“If I’d know she was religious / Then I wouldn’t have came stoned / To the house of such an angel / Too f----- up to get back home”

  • 5

    "All Your'n"

    From: 'Country Squire' (2019)

    From Country Squire, the first record he released on RCA, Childers did something that he hadn’t really before. He wrote with the folksiness that first turned listeners' and critics' heads, but he used a more traditional song structure ready for radio. The combination made it the first of his songs to crack the Billboard Hot Country Songs chart at No. 46.

  • 4


    From: 'Bottles and Bibles' (2011)

    “Coal” is the essence of the Tyler Childers story. A cut from Bottles & Bibles, which Childers recorded when he was just 19, the track serves a vivid story of how he grew up in Eastern Kentucky as the son of a coal miner.

    “He says ‘Keep on a-minin’ boy cause that’s why you were born’ / We coulda made something of ourselves out there / If we’d listened to the folks that knew / That coal is gonna bury you”

  • 3

    "Universal Sound"

    From: 'Purgatory' (2017)

    Life has grown even more overwhelming since this track debuted on 2017’s Purgatory. But even then, Childers warned that sometimes, everyone needs to take a deep breath.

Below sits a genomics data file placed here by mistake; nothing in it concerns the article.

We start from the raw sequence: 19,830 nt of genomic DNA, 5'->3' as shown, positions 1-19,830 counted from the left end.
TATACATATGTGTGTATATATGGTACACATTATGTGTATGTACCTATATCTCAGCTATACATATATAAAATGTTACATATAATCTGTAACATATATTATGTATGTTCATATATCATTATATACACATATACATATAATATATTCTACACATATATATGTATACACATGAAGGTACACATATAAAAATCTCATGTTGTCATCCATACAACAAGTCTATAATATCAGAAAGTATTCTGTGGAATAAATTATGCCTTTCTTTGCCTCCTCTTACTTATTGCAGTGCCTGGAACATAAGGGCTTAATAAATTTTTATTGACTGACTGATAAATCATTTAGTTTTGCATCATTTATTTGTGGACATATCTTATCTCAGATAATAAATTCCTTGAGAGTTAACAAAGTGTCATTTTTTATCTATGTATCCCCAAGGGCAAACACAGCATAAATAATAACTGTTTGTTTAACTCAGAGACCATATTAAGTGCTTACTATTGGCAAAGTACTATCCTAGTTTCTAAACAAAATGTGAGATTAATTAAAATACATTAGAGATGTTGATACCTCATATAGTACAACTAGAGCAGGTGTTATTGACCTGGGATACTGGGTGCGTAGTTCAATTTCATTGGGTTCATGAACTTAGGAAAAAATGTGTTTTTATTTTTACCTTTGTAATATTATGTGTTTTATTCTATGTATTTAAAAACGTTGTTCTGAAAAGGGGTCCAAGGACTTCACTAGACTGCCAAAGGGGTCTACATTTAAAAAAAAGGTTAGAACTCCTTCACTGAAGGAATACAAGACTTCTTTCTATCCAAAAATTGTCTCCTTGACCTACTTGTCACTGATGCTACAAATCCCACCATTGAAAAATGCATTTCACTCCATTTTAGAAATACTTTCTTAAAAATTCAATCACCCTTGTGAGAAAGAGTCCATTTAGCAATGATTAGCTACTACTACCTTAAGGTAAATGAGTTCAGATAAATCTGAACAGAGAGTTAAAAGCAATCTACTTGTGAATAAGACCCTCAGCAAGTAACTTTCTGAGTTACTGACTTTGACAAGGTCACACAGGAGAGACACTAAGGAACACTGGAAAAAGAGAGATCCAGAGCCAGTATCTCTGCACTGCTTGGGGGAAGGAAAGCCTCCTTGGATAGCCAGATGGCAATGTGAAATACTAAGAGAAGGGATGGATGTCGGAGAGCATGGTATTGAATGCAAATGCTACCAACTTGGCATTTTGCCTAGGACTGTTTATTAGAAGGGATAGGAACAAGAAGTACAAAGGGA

“My mind’s a mile a minute / And my thoughts they bark like hounds / I focus on my breathing and the universal sound”

  • 2


    From: 'Purgatory' (2017)

    The title track from Childers’ breakthrough record isn’t quite traditional bluegrass (it includes light percussion), but it’s certainly the earliest song that most successfully pays homage to the sounds of his home. The narrator has made peace with living an afterlife in purgatory, but he’s found a woman he believes may be a shortcut in leading him to the other side.

    “I know that Hell is just as real as I am surely breathin’ / But I’ve heard tale of a middle ground I think will work for me / When the time has come for changin’ worlds I’ll hedge my bets with a Catholic girl / Catholic girl pray for me you’re my only hope for Heaven”

  • 1

    "Long Violent History"

    From: 'Long Violent History' (2020)

    In September 2020, at the end of the first summer of the pandemic and amid a months-long movement for civil rights and justice for police brutality in the wake of the murder of George Floyd, Tyler Childers released a surprise album titled Long Violent History.

    The traditional bluegrass record featuring eight instrumental tracks, but the final, titular track imagines a world where the people of rural Kentucky would have to defend their own rights, and goes on to examine what their reactions might be. It was a remarkable moment for someone of Childers' influence and drawl to publicly take that stand on the heels of releasing his major label country debut.

    Tyler Childers is a lot of things to a lot of people. This may not be the track inebriated fans will shout at the stage during his performances, but it was the most important of his career.